Another highlight of the book is Abdurahman M. Abdullahi’s original research into the January 1975 incident in which Siyad’s regime executed ten religious scholars who protested the regime’s changes to Somali family law. Though this incident is often referenced in literature about Islamism in Somalia, and has “had lasting implications for the historical development of Somalia” (p. 139), treatments of the incident have always been cursory. Abdullahi’s contribution thus helps to fill an important gap in the literature.

But perhaps the most impressive contribution to this volume is Ken Menkhaus’s chapter on the question of ethnicity in Somali Studies, which directly addresses the aforementioned controversy about Lewis’s work on clans and clanism. Menkhaus approaches this question through the prism of the rise of Somali Bantu identity, which was in fact “an inadvertent creation of the international community” (p. 92) during humanitarian efforts being made in Somalia during the 1990s. As Menkhaus shows, though the Somali Bantu became known almost unanimously as one of Somalia’s most vulnerable groups, that identity in fact “possesses almost none of the features typically associated with a cohesive ethnic group” (p. 93). Through this prism, Menkhaus does a masterful job of showing that, though constructivists are correct that “clanism is far more fluid and flexible than most outsiders realize,” it is on the other hand true that “years of political manipulation, warfare, atrocities, ethnic cleansing, and new political configurations” have resulted in a hardening of clan identity such that “one cannot conduct a serious analysis of Somali politics at either the national or the local level without treating clanism as one of the main drivers of behavior” (pp. 88-89). Menkhaus believes that scholars on both sides of the debate about the role of ethnicity in Somalia will find his answer unsatisfying, but that it nonetheless “reflects the messy and complex social and political realities of the country” (p. 89). Indeed, this observation can be universalized even beyond the context of Somalia: often the fierce debates over categorizations made within the academic world lose sight of the fact that reality is messier and less parsimonious than we would like to think. Further, perhaps the acrimony that accompanies some of these debates makes us lose sight of the fact that great insight can be gleaned from the competing perspectives that are brought to salient issues.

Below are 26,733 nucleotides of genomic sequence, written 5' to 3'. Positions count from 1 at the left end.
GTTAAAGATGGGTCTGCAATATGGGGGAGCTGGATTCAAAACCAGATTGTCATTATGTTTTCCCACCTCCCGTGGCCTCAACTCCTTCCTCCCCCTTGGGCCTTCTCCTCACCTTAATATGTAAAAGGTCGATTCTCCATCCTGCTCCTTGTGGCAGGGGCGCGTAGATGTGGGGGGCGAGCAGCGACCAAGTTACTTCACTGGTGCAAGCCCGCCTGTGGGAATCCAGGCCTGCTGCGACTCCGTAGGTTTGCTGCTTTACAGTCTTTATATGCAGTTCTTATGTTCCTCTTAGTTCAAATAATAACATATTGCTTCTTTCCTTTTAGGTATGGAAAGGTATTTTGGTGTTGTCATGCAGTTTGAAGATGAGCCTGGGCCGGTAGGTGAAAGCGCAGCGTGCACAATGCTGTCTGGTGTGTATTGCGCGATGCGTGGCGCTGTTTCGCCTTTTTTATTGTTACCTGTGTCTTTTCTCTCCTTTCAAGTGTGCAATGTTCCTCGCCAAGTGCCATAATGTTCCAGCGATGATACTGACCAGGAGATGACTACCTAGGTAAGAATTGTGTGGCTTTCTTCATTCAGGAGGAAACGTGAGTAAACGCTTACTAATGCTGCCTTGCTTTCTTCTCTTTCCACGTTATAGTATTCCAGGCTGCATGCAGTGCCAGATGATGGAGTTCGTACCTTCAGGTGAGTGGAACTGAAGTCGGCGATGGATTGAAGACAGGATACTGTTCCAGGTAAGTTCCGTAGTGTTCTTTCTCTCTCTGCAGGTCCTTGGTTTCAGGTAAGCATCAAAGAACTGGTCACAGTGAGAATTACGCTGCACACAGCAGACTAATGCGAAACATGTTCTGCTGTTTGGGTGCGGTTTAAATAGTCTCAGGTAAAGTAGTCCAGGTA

Milk and Peace, Drought and War is an extremely well-rounded book, one that explores not only the issues of greatest relevance to those of us who are trying to understand contemporary politics within the country, but also cultural issues such as poetry that are deeply embedded within Somali society and no less fascinating to read about. Overall, this collection is a highly-recommended academic contribution.
[1] See I.M. Lewis, A Modern History of the Somali (Oxford: James Currey, 4th ed. 2002), pp. vii-ix.